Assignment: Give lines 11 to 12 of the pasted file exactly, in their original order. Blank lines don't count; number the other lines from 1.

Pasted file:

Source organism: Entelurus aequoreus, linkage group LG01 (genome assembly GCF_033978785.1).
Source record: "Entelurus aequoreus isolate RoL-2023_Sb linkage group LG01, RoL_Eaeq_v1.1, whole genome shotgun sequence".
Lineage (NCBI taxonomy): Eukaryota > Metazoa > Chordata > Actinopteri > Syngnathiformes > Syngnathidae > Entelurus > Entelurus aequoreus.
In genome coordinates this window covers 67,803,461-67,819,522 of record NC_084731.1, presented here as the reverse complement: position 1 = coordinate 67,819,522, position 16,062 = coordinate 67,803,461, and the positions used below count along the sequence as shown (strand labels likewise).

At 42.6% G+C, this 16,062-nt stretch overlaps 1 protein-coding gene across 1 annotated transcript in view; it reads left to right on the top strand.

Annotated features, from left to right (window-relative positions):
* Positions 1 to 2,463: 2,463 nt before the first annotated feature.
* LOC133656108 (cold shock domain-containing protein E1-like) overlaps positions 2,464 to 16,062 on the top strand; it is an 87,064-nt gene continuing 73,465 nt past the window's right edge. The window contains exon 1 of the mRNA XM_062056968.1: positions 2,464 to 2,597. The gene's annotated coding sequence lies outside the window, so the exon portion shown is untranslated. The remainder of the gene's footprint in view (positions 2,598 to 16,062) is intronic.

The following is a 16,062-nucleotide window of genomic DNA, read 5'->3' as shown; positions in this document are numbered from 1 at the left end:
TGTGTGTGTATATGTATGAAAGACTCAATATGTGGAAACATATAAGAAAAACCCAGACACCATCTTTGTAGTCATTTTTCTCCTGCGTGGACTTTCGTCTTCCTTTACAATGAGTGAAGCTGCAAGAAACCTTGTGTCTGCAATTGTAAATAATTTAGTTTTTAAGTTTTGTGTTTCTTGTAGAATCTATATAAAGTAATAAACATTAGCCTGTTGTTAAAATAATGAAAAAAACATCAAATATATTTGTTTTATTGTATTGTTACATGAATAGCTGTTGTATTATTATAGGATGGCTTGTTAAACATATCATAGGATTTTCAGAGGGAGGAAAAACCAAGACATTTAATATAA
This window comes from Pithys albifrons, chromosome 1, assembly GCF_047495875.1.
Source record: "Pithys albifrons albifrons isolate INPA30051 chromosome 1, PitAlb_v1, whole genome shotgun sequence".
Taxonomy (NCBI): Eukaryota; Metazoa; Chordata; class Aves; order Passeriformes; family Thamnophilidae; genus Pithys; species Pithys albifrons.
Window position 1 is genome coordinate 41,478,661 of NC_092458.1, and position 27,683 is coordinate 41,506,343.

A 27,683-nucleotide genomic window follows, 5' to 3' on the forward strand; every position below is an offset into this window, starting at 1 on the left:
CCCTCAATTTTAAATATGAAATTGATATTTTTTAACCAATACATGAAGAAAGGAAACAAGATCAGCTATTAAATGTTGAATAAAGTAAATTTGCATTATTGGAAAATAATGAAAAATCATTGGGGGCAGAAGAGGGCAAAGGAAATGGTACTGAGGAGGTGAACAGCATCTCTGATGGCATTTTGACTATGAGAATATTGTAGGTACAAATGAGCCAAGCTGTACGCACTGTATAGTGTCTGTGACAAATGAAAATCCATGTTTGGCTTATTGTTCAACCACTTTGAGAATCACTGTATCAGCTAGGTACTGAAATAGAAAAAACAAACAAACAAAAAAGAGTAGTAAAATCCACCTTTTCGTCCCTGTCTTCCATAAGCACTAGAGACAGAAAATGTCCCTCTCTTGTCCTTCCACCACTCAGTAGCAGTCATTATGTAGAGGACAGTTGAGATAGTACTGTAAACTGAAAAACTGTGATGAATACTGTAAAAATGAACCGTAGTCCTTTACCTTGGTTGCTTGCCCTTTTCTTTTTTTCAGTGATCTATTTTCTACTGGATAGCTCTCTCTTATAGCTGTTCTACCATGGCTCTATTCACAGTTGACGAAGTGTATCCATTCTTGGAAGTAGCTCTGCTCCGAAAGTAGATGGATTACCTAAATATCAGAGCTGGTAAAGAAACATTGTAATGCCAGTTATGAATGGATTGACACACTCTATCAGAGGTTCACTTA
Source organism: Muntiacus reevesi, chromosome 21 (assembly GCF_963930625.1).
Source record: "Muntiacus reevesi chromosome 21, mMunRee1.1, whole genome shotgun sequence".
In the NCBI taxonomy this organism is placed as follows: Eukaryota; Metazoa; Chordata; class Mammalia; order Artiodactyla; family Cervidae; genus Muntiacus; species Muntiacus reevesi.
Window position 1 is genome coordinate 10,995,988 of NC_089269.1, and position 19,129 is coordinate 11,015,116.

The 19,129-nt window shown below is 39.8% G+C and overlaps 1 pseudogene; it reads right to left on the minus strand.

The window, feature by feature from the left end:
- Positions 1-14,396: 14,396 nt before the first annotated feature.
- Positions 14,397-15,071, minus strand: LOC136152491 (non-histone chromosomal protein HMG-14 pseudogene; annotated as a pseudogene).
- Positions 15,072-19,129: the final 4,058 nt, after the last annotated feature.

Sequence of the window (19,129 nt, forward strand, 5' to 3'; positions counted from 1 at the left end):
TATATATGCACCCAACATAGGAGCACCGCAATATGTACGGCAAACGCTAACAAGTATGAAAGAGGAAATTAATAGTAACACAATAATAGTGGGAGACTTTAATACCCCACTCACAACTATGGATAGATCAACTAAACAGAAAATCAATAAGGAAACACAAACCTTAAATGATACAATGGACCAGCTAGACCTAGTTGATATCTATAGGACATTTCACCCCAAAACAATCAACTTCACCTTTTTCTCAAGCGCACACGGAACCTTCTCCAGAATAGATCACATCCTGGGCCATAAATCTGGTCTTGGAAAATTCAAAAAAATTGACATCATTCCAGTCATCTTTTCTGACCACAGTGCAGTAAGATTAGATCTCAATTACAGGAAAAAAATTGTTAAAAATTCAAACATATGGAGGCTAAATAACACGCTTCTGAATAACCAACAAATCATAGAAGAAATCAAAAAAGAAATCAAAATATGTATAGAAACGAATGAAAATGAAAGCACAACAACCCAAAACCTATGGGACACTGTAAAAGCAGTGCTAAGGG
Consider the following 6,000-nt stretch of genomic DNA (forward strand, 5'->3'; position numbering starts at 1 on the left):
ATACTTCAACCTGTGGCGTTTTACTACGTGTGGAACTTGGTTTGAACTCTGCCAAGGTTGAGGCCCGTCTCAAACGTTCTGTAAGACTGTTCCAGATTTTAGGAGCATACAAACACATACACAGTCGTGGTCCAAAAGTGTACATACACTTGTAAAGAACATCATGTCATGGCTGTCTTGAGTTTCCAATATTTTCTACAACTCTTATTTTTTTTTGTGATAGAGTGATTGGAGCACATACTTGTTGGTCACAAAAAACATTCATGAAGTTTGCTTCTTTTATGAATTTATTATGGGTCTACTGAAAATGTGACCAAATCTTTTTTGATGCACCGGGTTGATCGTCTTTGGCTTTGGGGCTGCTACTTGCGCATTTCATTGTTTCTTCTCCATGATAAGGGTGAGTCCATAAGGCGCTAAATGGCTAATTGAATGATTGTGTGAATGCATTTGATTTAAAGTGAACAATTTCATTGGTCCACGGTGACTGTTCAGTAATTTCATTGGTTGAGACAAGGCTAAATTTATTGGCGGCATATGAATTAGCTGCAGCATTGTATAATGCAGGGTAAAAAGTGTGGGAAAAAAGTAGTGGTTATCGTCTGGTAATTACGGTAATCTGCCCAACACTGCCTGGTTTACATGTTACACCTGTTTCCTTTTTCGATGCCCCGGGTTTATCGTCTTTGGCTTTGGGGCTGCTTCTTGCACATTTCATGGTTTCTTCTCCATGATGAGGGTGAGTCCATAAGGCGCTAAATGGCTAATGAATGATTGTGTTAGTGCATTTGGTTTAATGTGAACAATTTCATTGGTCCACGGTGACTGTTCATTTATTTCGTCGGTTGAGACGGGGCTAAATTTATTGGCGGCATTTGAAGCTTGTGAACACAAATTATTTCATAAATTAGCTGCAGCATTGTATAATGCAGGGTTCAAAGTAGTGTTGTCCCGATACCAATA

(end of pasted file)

This window comes from Pithys albifrons, chromosome 1, assembly GCF_047495875.1.
Source record: "Pithys albifrons albifrons isolate INPA30051 chromosome 1, PitAlb_v1, whole genome shotgun sequence".